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Yesterday, amid much fanfare and jubilation from Democrats and other never-Trumpers, Speaker Nancy Pelosi announced the House of Representatives was launching a formal impeachment inquiry into Donald Trump.

Some of us thought this was already happening frankly, because a month ago, the chair of the House Judiciary Committee, Rep. Jerry Nadler said on CNN that his investigation was basically informal impeachment proceedings.



Ok, so whatever. Democrats are STILL trying to reverse the 2016 election results.  Heck, since the man announced his candidacy, his opponents have been trying to get rid of him.

So what does an “impeachment inquiry” mean, and will everyone who can’t stand the thought of Donald Trump as president finally get their wish?

Well, here’s how it works.


Per USA Today, Americans often equate impeachment with the removal of a president or other federal officials from office for committing a crime.

 But that’s incorrect.


 Impeachment is nothing more than the approval of formal charges against a president, vice president or other federal officeholder who stands accused of committing a crime. It’s like an indictment in a criminal proceeding.

 Once an officeholder is impeached by the House of Representatives, a trial is held by the Senate to determine whether the accused is guilty of the charges. If a guilty verdict is returned, only then can the accused be removed from office.


But we’re basically nowhere near that. First there have to be articles of impeachment. Those haven’t been drawn up yet because an inquiry hasn’t even determined if Trump has done anything wrong.

Then members of the House would need to vote — publicly, mind you — to approve those impeachment articles. While there’s been lots of handwaving by the loony lefties in the House, some members are loathe to come out publicly for impeachment, especially when they’re up for reelection in districts Trump won in 2016.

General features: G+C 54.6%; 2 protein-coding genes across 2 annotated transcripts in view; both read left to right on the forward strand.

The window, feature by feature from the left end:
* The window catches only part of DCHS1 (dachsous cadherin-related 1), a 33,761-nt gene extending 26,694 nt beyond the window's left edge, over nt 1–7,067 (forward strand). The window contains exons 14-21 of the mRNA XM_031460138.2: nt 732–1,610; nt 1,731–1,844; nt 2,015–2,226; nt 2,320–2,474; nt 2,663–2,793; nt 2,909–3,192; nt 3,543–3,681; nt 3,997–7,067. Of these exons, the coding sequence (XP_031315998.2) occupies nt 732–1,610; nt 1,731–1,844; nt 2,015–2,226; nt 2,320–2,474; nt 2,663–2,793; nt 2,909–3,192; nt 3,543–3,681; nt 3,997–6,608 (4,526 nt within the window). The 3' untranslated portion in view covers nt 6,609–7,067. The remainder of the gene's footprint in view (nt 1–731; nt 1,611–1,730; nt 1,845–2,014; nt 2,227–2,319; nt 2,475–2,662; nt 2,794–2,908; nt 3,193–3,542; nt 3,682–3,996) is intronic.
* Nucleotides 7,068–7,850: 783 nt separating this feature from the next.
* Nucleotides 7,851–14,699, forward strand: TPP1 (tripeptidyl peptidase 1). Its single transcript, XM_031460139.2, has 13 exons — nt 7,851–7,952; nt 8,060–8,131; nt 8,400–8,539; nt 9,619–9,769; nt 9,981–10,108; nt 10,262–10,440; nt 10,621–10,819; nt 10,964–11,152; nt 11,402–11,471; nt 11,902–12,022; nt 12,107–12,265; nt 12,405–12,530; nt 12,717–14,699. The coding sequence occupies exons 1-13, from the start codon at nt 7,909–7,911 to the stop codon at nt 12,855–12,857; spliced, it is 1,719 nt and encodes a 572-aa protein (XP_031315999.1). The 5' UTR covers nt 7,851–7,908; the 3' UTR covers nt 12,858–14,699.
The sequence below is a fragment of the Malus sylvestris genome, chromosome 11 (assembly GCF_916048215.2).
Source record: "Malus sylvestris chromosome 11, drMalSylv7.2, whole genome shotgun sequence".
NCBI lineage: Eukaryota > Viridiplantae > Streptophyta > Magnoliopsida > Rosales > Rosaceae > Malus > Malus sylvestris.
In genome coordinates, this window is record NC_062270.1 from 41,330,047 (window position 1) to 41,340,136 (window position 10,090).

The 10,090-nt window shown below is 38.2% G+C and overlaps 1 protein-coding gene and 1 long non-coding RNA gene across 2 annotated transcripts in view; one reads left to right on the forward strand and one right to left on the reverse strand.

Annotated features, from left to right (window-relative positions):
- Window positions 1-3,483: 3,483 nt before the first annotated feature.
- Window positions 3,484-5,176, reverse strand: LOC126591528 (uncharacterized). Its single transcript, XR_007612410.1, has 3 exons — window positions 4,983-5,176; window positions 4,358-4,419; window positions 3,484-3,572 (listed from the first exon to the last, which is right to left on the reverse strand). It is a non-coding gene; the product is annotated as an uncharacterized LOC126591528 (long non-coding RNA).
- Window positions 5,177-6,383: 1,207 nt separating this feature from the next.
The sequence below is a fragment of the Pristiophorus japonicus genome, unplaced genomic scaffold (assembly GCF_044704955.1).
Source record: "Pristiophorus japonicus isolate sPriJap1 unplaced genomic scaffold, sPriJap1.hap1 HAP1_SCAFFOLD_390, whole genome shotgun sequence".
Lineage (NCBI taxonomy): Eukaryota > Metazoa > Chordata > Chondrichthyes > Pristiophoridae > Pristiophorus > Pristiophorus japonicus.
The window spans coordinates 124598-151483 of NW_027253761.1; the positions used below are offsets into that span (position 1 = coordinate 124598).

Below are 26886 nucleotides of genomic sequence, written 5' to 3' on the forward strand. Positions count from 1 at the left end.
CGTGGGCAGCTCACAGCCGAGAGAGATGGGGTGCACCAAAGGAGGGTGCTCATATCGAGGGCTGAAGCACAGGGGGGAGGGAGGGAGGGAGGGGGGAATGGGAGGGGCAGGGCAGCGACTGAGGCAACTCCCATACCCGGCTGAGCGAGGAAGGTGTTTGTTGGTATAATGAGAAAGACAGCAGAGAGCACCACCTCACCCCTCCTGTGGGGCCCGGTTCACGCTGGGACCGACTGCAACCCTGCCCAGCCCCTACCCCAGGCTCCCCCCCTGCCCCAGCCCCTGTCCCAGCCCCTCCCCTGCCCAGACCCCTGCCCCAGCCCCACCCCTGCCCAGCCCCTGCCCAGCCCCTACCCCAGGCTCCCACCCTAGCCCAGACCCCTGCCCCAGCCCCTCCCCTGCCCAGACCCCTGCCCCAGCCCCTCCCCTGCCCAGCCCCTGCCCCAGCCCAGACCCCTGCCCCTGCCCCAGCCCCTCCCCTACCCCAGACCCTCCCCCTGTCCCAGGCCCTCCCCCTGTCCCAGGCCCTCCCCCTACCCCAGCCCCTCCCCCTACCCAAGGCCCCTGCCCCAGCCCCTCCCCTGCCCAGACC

Even assuming the House votes to impeach, the Senate must hold a trial to determine whether to convict Trump or remove him from office. A two-thirds majority, or 67 senators, is needed to convict. Currently there are 53 Republicans in the Senate. Twenty of them would need to flip and vote with the 47 Democrats to make this happen.

Do you think that’s likely? We don’t either.


The dirty little secret about all this “impeachment” excitement is that it’s likely going exactly nowhere.

It’s filling up the airwaves and the interweb. It’s making liberals temporarily euphoric. But the main thing it’s doing is grinding the legislative process to a halt in Washington DC. We taxpayers pay our legislators to LEGISLATE. Are they doing anything about illegal immigration? Or tax reform? Or health care reform? No, no and no.

Perhaps they need a little history lesson. Bill Clinton was actually impeached for perjury and obstruction of justice after his sexcapades in the Oval Office with Monica Lewinsky. The Senate failed to convict him and he served out the rest of his second term. That little exercise backfired “bigly” on the Republicans at the time.

The Democrats, however, seem to be getting increasingly desperate in their efforts to take Trump out. So far nothing they’ve thrown at him is working. Even they admit trying to get him impeached may be their only hope at preventing his reelection in 2020.


Good luck with that.




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